Lifelong Leeds fan James Oddy on a club in perpetual crisis.
It’s summer. Leeds United have a new youngish manager. They have a good reputation, although things didn’t quite work out well last time for him. The club itself is making all the right noises. We will recruit well. We will retain well, especially the crop of academy graduates. We’ll make the play offs at the minimum.
Uwe Rosler was sacked in October 2015. Sam Byram, our always dependable and occasionally brilliant 22 year old right back, was sold to West Ham in January.
It’s summer. Leeds United have a new youngish manager. They have a good reputation, although things didn’t quite work out well last time for him. The club its self is making all the right noises. We will recruit well. We will retain well, especially the crop of academy graduates. We’ll make the play offs at the minimum.
Enter Gary Monk in 2016. He still has talented midfielders Sam Mowatt and Lewis Cook, as well as decent and under rated left back Charlie Taylor. The club has even offered some financial guarantees for season ticket holders should the squad not reach the play offs.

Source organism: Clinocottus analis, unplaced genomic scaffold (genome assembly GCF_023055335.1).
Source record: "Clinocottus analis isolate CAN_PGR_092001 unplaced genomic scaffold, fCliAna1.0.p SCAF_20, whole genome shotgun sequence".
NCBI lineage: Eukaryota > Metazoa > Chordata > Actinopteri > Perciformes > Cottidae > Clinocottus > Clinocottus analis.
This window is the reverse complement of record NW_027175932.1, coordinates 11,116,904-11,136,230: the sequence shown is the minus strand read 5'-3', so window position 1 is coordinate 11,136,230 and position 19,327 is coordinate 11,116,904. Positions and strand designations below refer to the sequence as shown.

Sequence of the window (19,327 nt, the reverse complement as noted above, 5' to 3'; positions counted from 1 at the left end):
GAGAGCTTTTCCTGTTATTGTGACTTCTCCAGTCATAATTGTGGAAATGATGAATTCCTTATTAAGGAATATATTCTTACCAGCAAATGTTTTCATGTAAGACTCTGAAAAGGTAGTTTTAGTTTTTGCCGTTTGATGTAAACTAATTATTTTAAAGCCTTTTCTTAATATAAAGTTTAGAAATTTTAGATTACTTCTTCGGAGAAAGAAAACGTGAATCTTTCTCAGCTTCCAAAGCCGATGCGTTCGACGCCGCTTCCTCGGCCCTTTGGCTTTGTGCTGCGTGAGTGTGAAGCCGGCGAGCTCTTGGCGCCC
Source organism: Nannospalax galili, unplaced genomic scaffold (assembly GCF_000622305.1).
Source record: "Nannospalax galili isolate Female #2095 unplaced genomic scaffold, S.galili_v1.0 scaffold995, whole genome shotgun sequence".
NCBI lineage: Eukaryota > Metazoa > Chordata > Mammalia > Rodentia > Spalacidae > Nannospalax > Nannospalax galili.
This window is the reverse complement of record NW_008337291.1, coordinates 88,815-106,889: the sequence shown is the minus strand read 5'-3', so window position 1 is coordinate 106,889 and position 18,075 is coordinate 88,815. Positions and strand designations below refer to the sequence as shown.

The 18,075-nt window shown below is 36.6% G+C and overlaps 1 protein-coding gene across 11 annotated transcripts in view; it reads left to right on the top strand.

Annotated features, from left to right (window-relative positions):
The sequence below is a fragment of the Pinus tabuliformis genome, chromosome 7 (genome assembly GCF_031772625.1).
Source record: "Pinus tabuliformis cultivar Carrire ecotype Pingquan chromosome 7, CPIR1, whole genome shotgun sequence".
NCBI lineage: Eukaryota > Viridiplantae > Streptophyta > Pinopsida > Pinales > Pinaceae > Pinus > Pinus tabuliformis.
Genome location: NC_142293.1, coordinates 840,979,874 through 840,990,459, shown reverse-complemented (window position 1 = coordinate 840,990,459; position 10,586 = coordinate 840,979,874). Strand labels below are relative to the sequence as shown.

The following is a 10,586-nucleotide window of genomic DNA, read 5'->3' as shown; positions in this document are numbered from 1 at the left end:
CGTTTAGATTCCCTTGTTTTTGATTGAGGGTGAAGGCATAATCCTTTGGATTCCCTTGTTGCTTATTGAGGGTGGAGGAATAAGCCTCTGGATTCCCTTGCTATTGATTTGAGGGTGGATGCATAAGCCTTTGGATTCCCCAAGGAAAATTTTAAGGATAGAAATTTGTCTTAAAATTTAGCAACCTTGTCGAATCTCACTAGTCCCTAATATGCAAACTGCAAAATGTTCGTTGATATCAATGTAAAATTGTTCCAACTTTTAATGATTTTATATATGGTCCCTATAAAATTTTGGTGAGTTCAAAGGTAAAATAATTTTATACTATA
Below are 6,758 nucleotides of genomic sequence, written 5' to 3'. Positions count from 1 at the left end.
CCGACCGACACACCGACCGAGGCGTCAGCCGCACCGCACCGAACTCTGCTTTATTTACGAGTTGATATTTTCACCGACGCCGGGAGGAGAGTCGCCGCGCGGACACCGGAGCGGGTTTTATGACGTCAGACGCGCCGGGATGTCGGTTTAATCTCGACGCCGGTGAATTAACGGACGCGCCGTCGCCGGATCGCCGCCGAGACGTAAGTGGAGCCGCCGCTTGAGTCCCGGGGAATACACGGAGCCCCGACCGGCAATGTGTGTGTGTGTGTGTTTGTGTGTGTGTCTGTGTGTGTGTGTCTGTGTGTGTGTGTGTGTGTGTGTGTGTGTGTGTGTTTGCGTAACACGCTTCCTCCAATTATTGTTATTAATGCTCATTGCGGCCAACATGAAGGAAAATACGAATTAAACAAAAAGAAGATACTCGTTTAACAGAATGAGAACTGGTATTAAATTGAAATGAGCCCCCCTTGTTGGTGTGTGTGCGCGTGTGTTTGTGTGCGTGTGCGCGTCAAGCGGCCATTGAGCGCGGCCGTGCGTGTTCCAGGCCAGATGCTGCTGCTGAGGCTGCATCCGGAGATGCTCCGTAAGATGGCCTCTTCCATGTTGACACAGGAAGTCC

The squad does still have some interesting elements. Toumani Diagourga and Stuart Dallas, both ex Brentford, add brawn and guile. Luke Murphy, when confident, can help support Mowatt and Cook well in midfield. And Chris Wood, the strapping Kiwi, looks a world beater on occasion. Only occasionally, mind. Still, 13 goals in a struggling side isn’t anything to be sniffed at. But the squad needs at least another winger, another centre back, arguably a goal keeper and at least another striker with some pace who can finish. Easy.
The issue for me however is the constant feeling of flux the club has. One minute we seem well run, the next we are sacking managers – or ‘watermelons’ to quote Massimo Cellino – and buying the worst dirge in serie B. The fact is the fan base is completely demoralised and becoming more disinterested by the week. It was largely missed by many, but a sizable amount of Leeds fans marched around the city centre earlier this year to specifically protest against our club’s owner Cellino. It coincided with a protest against cuts to the NHS, which did lead to bizarre scenes of left wing socialists and Kappa clad casuals marching down Leeds high streets almost arm in arm. At least with Bates you knew what you were getting – players bought cheap and flogged after good performances, with the profits being swallowed up and replacements coming in for free.
I do believe that Cellino wanted to run a successful British club, and I still think he does deep down. He is at least more visible than GFH, who seemed to be the only Bahraini investment bank in the world with no money. But ultimately he has only added to the perception of United as a complete joke, whose punch line long ceased to be funny.